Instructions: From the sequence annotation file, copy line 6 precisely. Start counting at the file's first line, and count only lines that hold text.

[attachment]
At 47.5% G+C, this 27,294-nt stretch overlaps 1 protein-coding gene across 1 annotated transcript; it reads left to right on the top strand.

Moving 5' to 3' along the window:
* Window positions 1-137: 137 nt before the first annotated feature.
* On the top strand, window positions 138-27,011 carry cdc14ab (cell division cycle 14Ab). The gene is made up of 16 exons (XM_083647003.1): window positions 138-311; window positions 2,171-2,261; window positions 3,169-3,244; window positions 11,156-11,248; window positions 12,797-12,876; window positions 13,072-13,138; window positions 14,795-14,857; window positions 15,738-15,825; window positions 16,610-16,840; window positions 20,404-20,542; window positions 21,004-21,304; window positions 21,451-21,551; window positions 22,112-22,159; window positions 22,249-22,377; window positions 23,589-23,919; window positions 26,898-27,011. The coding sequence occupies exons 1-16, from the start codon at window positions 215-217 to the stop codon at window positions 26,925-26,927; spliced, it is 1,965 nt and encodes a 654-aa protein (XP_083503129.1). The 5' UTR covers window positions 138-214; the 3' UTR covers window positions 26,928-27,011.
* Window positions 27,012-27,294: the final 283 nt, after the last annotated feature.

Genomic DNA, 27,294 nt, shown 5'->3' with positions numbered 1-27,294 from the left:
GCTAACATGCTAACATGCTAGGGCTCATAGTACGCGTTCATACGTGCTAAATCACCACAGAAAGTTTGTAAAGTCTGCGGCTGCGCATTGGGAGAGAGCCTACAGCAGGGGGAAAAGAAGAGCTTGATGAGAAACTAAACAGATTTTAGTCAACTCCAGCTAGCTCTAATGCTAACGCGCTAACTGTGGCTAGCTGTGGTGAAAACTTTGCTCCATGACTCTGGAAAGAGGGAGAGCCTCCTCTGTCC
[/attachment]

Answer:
Genomic DNA, 27,294 nt, shown 5'->3' with positions numbered 1-27,294 from the left: